The decline of an endangered species of whale slowed last year, as it lost about 2% of its population, but scientists warn the animal still faces existential threats and is losing breeding females too fast.
The North Atlantic right whale’s population was more than 480 in 2010 and fell by more than 25% over the following decade. The North Atlantic Right Whale Consortium, a group of scientists, government officials and industry members, said Monday that the population fell to an estimated 340 last year.
That is a decline of eight animals from the previous year, when the population was initially thought to be even fewer. The whales are vulnerable to ship collisions and entanglement in commercial fishing gear, and they have suffered from poor reproduction and high mortality in recent years.
“The reality is we are still seeing unsustainable levels of human impacts on the species,” said Heather Pettis, research scientist in the New England Aquarium’s Anderson Cabot Center for Ocean Life and executive administrator of the North Atlantic Right Whale Consortium. “We’re still injuring these animals to a point where it’s not just about survival. It’s about health, it’s about reproduction.”
The right whales live off the East Coast and migrate every year from calving grounds off Georgia and Florida to feeding grounds off New England and Canada. They were once abundant but were decimated during the commercial whaling era, when they were hunted for their oil and meat.
The whales have been listed as endangered under the Endangered Species Act more than 50 years but have been slow to recover. The population was even lower in 1990, when it was 264, Pettis said. One of the biggest challenges facing the right whales today is that the number of female whales that are capable of breeding appears to be falling.
An article that appeared this month in the scientific journal Frontiers in Marine Science reported that the estimated population of female right whales fell from 185 in 2014 to 142 in 2018. The largest decline was seen in breeding females, and only 72 were estimated to be alive at the beginning of 2018, the article said.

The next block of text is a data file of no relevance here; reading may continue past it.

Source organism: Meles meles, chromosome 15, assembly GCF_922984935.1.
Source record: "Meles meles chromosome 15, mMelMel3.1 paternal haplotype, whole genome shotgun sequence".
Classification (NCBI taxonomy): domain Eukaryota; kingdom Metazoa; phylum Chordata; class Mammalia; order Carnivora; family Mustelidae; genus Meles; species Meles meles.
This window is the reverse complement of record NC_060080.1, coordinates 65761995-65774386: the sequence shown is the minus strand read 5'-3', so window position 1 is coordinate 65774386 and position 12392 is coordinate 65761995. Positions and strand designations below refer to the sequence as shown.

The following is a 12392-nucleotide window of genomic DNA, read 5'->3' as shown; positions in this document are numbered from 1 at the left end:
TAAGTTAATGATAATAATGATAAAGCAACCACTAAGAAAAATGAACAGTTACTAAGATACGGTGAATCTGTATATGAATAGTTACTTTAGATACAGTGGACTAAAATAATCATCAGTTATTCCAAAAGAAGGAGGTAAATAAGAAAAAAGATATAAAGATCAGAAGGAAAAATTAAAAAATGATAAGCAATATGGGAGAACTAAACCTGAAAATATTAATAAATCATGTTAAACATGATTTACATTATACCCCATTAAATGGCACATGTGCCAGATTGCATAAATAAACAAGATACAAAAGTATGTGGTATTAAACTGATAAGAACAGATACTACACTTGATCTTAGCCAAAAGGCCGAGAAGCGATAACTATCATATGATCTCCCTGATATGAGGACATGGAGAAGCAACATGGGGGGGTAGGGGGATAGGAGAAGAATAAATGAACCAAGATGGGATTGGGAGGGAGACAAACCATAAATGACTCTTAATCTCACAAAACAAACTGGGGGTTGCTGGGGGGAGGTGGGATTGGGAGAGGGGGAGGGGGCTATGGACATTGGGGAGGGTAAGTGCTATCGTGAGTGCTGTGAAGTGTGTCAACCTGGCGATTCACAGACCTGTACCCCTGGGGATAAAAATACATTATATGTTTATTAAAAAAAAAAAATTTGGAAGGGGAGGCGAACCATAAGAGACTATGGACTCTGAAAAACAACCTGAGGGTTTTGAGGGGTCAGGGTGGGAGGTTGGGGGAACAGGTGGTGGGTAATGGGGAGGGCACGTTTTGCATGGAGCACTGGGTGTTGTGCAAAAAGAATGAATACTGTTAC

The whales appear to be getting smaller, and that is hurting their ability to reproduce, Peter Corkeron, chair of the Kraus Marine Mammal Conservation Program at the Cabot Center and one of the authors of the article.
“The world needs more fat whales,” Corkeron said.
The plight of the right whale has emerged as a major issue for commercial fisheries in the U.S., especially the American lobster industry, which is based mostly in Maine. The whales are particularly vulnerable to becoming entangled in the kind of fixed vertical underwater lines used to fish for lobsters and crabs.
The federal government has crafted new restrictions on lobster fishing in an effort to save the right whale, and fishermen have argued that the rules could put them out of business. A group of lobster fishermen sued to stop the rules, and their case is pending before the U.S. Court of Appeals for the District of Columbia Circuit.
Warming oceans are also a concern. The whales are aided by a network of protected zones designed to allow them to eat the tiny organisms they feed on without danger of entanglements and collisions. However, warming waters have caused their food to move, and they have followed it into unprotected areas where they are more vulnerable, scientists have said.
Conservation groups have advocated for vessel speed restrictions and stricter fishing regulations to save the whales.
“These latest population numbers confirm that the species continues to teeter on the verge of functional extinction, and current measures to save it are falling short,” said Sarah Sharp, a veterinarian with International Fund for Animal Welfare. “Nevertheless, there is hope on the horizon. Solutions do indeed exist.”
Republished with permission of the Associated Press.